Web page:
Who is to be blamed if the Congress-led United Progressive Alliance, or UPA, continues to function in the current listless way, postponing the many hard decisions that need to be urgently taken to fix the government’s finances? Of course, the government leaders and those who are at the helm of the Congress party should be primarily responsible. But in any democracy the role of political parties, particularly those on the opposition benches, is equally critical in ensuring that the government remains on its toes and is held responsible for effective functioning and discharge of its duties. And when these parties cease to be effective in offering constructive opposition to the ruling alliance, the crisis of governance gets deeper and alarming. The Indian polity is at present a victim of a similar crisis.
This is not a defence of the UPA or its main constituent, the Congress party. After having secured the people’s mandate with an increase in the number of Lok Sabha seats in the 2009 elections, the UPA simply failed to live up to the electorate’s expectations of improved governance and sustained economic recovery from the global financial crisis of 2008. Instead, it allowed the government to get caught in a series of corruption scandals and made little effort to bolster the economy with some tough measures that such a situation had warranted. Worse, it had no fresh idea or a policy initiative that could drive its governance agenda.
The only new idea – a unique identity-based scheme for transfer of government subsidies to the beneficiaries to plug leakages and reduce the exchequer’s financial burden – ran into many bureaucratic and political hurdles and moved so slowly that the programme would be rolled out only in the last year of the government’s five-year tenure. Not much was heard even of the key legislative reforms that the UPA government had planned to introduce at the start of its second term.
The idea of introducing the goods and services tax through an amendment to the Constitution and the direct taxes code to simplify the rules governing the direct taxes regime was mooted by UPA-I. It is possible that these two may not be implemented before UPA-II completes its tenure. A new companies law, insurance reforms and a Bill to bring the pensions sector under a statutorily backed legislative regime are yet to be cleared by Parliament. The movement on the land acquisition and rehabilitation law has been slow and the amended mining law is yet to be notified to pave the way for auctioning of mining blocks — the absence of which caused many scams in the country in the last several years.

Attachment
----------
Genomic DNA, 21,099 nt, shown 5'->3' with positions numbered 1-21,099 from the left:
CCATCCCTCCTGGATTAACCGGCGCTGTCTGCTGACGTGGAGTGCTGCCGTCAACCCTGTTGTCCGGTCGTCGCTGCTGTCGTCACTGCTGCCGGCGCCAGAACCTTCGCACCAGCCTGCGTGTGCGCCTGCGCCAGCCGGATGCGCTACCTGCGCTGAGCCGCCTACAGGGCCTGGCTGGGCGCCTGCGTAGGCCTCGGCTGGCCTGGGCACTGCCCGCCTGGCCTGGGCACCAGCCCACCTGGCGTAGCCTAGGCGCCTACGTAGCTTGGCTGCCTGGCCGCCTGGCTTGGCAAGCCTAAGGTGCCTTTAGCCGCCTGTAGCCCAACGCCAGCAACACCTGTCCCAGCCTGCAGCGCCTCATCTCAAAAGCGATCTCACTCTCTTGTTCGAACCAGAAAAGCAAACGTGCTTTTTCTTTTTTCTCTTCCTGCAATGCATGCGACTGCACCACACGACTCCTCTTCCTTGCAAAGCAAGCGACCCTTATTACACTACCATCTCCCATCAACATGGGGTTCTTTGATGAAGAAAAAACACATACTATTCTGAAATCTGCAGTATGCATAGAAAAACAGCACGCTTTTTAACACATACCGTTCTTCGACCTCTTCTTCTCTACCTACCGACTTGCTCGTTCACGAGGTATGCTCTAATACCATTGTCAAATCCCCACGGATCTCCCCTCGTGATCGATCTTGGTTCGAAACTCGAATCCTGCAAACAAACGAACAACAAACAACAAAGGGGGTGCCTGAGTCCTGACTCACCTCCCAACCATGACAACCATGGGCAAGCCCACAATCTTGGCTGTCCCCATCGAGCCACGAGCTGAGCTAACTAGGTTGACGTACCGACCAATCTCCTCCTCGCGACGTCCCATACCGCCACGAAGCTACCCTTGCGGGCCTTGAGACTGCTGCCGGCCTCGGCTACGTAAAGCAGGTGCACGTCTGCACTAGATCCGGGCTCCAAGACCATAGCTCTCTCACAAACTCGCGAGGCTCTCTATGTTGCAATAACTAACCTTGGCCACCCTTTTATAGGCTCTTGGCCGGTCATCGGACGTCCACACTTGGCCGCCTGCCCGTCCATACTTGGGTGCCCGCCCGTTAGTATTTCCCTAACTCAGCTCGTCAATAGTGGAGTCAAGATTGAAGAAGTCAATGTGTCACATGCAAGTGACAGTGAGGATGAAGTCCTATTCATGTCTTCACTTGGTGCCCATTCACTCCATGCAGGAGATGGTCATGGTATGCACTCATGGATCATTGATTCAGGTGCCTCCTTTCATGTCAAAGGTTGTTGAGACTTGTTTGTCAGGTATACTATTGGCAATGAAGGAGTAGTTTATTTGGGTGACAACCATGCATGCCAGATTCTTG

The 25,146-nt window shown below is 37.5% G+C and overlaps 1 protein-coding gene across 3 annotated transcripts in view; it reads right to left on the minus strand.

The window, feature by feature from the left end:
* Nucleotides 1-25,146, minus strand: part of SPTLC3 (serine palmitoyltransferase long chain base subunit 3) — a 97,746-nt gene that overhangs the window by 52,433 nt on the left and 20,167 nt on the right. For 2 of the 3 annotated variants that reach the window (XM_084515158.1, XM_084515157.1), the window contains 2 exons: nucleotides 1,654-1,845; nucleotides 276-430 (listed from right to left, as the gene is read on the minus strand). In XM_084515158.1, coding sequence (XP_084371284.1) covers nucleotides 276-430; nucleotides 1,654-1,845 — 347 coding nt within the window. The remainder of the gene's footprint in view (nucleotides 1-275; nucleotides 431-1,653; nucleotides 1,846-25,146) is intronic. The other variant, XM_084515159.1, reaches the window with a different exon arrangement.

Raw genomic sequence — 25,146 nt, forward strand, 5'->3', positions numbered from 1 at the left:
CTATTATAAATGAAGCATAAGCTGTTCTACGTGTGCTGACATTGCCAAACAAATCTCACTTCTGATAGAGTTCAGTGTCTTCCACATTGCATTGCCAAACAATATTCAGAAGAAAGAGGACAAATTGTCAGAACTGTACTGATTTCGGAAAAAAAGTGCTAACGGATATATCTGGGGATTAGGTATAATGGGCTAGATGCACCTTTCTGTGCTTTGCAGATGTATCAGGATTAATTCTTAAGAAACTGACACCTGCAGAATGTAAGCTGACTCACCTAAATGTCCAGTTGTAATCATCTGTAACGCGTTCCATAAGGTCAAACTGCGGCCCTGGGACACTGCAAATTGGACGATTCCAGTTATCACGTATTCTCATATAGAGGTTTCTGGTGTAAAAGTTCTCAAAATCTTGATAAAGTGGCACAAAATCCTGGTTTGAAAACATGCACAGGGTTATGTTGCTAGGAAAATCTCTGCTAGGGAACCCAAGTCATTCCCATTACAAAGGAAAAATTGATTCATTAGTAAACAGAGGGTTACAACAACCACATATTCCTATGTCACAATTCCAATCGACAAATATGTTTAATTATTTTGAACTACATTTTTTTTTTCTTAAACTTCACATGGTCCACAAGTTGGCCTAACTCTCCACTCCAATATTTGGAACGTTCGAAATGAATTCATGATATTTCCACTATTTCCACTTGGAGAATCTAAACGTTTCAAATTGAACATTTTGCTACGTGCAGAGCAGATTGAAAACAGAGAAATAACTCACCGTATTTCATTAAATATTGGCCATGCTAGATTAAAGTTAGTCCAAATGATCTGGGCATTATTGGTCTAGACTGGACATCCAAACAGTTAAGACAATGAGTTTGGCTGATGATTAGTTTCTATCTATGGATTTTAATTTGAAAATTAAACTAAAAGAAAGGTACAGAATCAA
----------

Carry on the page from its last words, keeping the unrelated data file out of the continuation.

Mind you, we are not even talking about the more urgently needed reforms on the expenditure side, where the government should have decontrolled petroleum product prices long ago and placed a firm cap on its subsidies bill, which now threatens to be more than two per cent of gross domestic product. Indeed, the list of the government’s failures to bring about reforms and take tough measures to perk up the economy is long. But the time has come when the question would be asked of the major opposition political parties about the role they played in arresting the economy’s downslide. Did they oppose the government for the sake of opposing it? And if so, were they being responsible?
These questions assume significance in light of what has happened in the last couple of weeks. Mamata Banerjee’s Trinamool Congress decided to oppose the government’s decision to allow foreign direct investment (FDI) in multi-brand retail. First, it chose to bring in a no-confidence motion against the government in the Lok Sabha, but it failed since it could not get the requisite number of members to support the move. Now, while the Bharatiya Janata Party (BJP) is keen on a discussion on FDI in multi-brand retail with voting, other opposition parties including the Trinamool Congress are open to having a discussion without voting. The Left parties are also keen on a discussion, but they are wary of being seen together with the BJP on the demand for a discussion on FDI in retail with voting. It is this confusion among the opposition political parties that has given the UPA some leeway even as it has disenchanted the people over the Opposition’s effectiveness of its political strategy. While the UPA may have been embarrassed, it is difficult to visualise how the opposition parties have acquitted themselves well in the eyes of the electorate in their battle against the government.
The BJP and other opposition political parties may argue that by stalling all major government initiatives, at least on the floor of Parliament, they have succeeded in presenting the UPA as a ruling alliance that failed to get its act together and take decisions. This might help them earn a few brownie points with their supporters. But the Indian electorate is sharp enough to understand the purely obstructionist, and often opportunistic, role the opposition political parties have played in embarrassing the government in the last few years. The opposition political parties, either as an alliance or individually, can make political capital of this situation only if they can convince the electorate that when they come to power they will have adequate numbers in Parliament to push through legislation on their own. Such a possibility in today’s era of rising incidence of fractured parliamentary mandate looks remote. It is time, therefore, all political parties realised that opposition to a government must be based on issues and not merely because their only job is to oppose anything that the government does. If there is no change in their attitude, the country and its economy would continue to pay a heavy price.